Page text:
Augmented reality technology can be used to help technicians learn and maybe even diagnose and repair trucks.
 - Image courtesy Design Interactive

Augmented reality technology can be used to help technicians learn and maybe even diagnose and repair trucks.

Image courtesy Design Interactive

A pilot program is allowing trucking fleets and other transportation-related organizations to evaluate augmented reality technology as part of their maintenance operations.

Augmented reality is a technology that overlays a virtual object onto a real image or video. It differs from virtual reality, explains Matt Johnston, director of commercial experience for Design Interactive, which is working with fleets to do pilot programs of its Augmentor AR technology for technicians.

“Imagine putting on this headset; virtual reality closes you off from the rest of the world,” he says. “You are completely immersed in this other place. I can transport you to a boat in the middle of the ocean or a fantasy world or a virtual maintenance facility with a virtual truck; you look around you 360 degrees and you can almost trick your mind into thinking you’re there."

In contrast, he says, “augmented reality is looking through a device and seeing the real world, but augmented by virtual objects. So when I look at a real truck, I might see a floating virtual hologram of a brake, with step-by-step instructions. Each of those steps is virtually placed on the truck and allow the technician to walk through those procedures.” 3-D diagrams, PDFs, audio notes, video, can all be part of the experience.

Growing Technology

Augmented reality adoption rates have been increasing in 2018, according to Design Interactive, particularly in the manufacturing and retail/warehousing sectors, with logistics accounting for 24% of headset sales. One of the growing uses is pick by vision, which allows a warehouse worker to receive pick and pack instructions through the head mounted display and use the device as a bar code scanner. 

Design Interactive wants to bring this into the shop with Augmentor, an augmented reality troubleshooting application that can guide a technician through the diagnostic process.

Experts, including maintenance leadership and learning and development managers, can create content so it’s specific to that company and that equipment.

Design Interactive has been in business about 20 years. They’re human factors experts, explains Johnston – finding ways to help people do their jobs as efficiently and safely as possible. The company initially started developing AR for technicians after being approached by the Navy, which had not changed how it trained its mechanics in 20 years.

“We investigated various industries to see how they may be able to take advantage of it, and we discovered that every industry was being challenged with the threat that their people are getting older and retiring,” Johnston says. “There’s this massive outflow of knowledge occurring and no technology available to capture what they know before they leave, and be able to share that expertise in the way the next generation could consume from a training perspective.”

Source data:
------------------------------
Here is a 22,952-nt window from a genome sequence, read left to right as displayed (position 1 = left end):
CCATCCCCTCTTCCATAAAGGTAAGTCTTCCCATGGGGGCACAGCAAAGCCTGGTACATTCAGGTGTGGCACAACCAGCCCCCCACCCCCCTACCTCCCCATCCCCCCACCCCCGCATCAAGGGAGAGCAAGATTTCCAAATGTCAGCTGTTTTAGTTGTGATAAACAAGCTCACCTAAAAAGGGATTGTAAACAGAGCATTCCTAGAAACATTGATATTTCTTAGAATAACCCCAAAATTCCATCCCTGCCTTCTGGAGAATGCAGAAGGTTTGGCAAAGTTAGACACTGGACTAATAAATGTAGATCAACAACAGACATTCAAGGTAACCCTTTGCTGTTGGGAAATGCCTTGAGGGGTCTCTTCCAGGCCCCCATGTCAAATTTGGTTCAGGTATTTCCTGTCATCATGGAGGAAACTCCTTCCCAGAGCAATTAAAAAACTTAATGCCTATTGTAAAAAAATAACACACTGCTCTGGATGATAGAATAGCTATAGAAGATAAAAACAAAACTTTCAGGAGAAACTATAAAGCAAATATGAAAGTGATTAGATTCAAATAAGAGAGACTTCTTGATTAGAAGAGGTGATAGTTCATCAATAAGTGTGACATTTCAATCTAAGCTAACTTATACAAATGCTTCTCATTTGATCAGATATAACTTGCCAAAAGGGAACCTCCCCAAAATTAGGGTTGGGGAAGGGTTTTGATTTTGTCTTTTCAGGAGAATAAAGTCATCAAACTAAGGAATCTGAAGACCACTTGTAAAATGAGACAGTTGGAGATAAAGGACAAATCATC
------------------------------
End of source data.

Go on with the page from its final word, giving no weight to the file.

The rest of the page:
AR in the Trucking Industry

DI realized it was on to something in trucking when it started learning more about the industry from fleet maintenance executives involved with the American Trucking Associations’ Technology & Maintenance Council.

In fact, DI is working with TMC to turn its tire conditions book into AR content.

“Say I want to train a technician on how to inspect tires for different types of wear,” Johnston says, “what it’s caused by and what to do. I can float a hologram of a tire that has an example of river wear or one-sided wear and the person can make a determination of whether the real tire exhibits the same pattern. I can bring a virtual database to life. This tire looks like his floating hologram, and that means one-sided wear and is indicative of a worn kingpin.”

Johnston says that, so far, 13 different types of wear from the TMC book are translated into the AR software. Some, like the one-sided wear, use a 3-D hologram, while others use photos and text content in a virtual sticky note.

“When we gave them the 3-D floating tire and cross section, they were like, ‘Wow, it’s almost like I can reach out and touch it,” Johnston says.

Design Interactive also is working with suppliers. Initially, the folks at DI expected that the program would be used for experienced technicians and fleet trainers to cerate training content or procedures they wanted to share. That content is stored in the cloud for anyone to download. But as it learned more about how the trucking industry works, it realized that fleets rely heavily on training from engine and component suppliers, so it started working with vendors to develop ways to augment their training for customers.

Right now, the development is focused on using AR for training, but Johnson says it’s working with fleets over the next few months to determine how it would work in actual diagnostic and repair situations.

For now, the program is available only through AR headsets (DI uses the Microsoft Hololens), which, while they have come down in price, are still expensive enough that you’re not going to go around buying one for every technician. However, a smartphone-based version is on the way in the first quarter of 2019.

Expect more details to come out of TMC’s spring meeting in March 2019, Johnston says.

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